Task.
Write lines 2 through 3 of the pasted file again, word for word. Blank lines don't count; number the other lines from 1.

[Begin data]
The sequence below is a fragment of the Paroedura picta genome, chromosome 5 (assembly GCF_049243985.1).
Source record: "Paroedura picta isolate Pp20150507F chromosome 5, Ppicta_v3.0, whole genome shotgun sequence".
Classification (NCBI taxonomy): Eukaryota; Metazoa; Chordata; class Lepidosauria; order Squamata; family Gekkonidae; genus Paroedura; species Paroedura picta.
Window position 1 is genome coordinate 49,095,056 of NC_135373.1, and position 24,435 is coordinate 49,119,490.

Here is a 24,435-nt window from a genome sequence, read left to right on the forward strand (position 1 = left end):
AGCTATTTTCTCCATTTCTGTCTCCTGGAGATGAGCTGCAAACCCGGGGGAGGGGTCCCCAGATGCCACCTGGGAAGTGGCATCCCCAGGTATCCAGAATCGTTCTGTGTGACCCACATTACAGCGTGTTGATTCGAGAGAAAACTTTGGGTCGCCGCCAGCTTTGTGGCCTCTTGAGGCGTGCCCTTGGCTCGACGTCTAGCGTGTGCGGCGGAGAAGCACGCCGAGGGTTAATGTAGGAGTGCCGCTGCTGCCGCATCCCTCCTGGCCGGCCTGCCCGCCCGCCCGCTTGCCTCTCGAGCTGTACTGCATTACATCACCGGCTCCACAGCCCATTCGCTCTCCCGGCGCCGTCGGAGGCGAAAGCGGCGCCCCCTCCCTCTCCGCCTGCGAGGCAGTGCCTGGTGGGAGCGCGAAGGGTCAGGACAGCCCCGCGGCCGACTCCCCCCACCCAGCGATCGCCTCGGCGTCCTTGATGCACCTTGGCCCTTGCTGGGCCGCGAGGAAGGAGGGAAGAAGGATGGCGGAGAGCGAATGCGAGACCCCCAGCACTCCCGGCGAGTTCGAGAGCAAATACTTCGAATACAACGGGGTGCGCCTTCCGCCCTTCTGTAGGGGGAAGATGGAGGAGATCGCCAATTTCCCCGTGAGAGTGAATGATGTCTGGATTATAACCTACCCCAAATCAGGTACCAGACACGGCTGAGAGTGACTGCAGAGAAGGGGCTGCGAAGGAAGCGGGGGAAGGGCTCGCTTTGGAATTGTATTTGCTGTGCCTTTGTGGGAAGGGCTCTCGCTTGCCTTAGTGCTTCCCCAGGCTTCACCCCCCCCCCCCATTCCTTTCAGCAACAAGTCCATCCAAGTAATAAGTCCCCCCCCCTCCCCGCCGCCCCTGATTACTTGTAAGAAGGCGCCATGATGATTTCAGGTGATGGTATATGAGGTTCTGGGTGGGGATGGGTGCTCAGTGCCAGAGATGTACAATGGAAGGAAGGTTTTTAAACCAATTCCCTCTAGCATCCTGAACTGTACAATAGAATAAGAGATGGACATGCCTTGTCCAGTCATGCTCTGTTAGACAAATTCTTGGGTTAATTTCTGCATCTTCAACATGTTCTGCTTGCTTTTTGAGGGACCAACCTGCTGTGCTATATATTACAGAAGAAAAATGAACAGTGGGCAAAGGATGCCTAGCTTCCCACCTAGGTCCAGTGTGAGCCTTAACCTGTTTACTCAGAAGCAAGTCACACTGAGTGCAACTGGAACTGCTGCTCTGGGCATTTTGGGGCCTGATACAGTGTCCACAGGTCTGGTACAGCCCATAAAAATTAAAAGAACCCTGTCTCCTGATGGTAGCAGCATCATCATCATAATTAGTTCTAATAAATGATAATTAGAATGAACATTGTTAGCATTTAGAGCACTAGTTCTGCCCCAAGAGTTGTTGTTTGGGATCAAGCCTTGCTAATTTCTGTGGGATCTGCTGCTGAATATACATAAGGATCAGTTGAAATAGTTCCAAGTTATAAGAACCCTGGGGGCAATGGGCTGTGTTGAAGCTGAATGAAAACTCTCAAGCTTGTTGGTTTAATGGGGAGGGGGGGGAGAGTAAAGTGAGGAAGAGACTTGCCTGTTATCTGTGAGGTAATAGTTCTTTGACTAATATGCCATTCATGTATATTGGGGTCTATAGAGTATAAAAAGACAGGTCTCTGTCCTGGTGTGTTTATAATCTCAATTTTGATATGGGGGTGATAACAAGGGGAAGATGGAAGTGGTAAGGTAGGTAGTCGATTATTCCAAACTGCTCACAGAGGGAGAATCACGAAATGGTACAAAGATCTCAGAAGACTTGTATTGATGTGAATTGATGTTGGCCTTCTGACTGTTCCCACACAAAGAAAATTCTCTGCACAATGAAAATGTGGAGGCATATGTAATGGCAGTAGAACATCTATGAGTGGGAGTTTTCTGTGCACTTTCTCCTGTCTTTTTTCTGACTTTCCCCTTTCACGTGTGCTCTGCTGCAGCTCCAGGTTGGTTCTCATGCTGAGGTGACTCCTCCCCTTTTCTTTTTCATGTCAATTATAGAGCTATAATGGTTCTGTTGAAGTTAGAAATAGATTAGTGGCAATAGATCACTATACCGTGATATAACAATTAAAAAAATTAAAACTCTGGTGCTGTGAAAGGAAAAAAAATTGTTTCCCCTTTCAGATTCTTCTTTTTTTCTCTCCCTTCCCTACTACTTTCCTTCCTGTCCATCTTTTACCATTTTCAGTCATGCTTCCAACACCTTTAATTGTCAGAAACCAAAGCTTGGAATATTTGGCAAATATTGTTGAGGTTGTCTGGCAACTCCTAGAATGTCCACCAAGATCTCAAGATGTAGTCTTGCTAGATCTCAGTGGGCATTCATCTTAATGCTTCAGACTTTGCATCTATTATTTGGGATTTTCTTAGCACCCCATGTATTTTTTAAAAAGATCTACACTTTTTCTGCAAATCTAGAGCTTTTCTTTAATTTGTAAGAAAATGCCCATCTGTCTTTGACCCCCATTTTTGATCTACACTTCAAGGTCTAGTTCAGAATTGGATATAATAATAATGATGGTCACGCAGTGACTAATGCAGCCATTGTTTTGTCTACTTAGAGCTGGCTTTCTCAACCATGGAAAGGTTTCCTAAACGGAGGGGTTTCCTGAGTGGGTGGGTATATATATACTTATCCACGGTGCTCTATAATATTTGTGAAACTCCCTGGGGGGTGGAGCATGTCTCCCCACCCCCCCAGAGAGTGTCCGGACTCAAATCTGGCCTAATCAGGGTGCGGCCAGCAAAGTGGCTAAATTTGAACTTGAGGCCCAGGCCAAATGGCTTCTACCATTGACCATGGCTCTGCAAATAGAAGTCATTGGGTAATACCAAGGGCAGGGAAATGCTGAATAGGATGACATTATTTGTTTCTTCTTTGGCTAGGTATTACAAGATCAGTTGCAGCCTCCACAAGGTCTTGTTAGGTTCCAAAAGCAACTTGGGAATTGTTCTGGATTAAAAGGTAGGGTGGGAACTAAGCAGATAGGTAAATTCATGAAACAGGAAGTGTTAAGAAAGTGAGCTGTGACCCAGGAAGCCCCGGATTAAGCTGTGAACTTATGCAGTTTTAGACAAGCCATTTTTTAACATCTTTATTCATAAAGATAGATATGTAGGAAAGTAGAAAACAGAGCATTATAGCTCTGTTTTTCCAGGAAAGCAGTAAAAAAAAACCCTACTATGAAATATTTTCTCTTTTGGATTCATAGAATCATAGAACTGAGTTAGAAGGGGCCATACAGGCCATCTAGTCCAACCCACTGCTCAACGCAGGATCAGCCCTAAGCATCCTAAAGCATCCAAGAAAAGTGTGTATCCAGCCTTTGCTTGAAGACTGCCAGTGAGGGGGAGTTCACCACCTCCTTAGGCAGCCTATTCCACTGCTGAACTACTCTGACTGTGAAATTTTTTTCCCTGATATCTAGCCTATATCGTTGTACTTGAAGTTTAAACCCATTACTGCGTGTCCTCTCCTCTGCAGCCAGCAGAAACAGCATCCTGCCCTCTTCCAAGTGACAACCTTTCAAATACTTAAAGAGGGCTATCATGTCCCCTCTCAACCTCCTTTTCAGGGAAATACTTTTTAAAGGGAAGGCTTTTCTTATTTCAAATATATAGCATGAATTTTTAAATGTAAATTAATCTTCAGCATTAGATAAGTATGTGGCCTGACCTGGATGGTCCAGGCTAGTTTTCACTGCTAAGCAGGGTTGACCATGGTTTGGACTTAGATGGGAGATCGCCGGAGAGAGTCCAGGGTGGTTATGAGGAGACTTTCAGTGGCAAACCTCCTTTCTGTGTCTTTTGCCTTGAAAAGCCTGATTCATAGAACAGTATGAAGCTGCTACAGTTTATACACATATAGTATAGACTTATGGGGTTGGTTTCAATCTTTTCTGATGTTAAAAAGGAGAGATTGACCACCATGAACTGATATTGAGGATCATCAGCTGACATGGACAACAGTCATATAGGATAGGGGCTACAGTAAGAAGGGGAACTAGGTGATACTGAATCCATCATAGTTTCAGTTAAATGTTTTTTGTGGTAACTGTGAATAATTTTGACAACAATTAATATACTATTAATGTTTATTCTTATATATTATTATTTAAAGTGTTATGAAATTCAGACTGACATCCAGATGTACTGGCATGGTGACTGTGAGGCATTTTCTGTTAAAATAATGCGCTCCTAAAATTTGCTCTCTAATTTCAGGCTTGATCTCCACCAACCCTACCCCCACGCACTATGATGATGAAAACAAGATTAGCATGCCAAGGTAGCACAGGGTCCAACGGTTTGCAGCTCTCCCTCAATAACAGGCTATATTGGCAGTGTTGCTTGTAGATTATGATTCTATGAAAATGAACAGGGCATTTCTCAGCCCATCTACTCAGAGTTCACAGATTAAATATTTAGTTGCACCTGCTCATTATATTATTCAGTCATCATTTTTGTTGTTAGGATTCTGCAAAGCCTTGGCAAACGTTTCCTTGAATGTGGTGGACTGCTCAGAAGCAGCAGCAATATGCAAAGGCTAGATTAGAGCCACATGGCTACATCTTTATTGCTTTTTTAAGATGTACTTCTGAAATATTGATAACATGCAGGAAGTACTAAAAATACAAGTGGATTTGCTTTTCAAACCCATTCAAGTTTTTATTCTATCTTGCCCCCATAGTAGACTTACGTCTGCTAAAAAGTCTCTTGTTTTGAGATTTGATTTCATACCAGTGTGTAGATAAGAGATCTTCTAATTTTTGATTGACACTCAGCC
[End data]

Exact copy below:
Source record: "Paroedura picta isolate Pp20150507F chromosome 5, Ppicta_v3.0, whole genome shotgun sequence".
Classification (NCBI taxonomy): Eukaryota; Metazoa; Chordata; class Lepidosauria; order Squamata; family Gekkonidae; genus Paroedura; species Paroedura picta.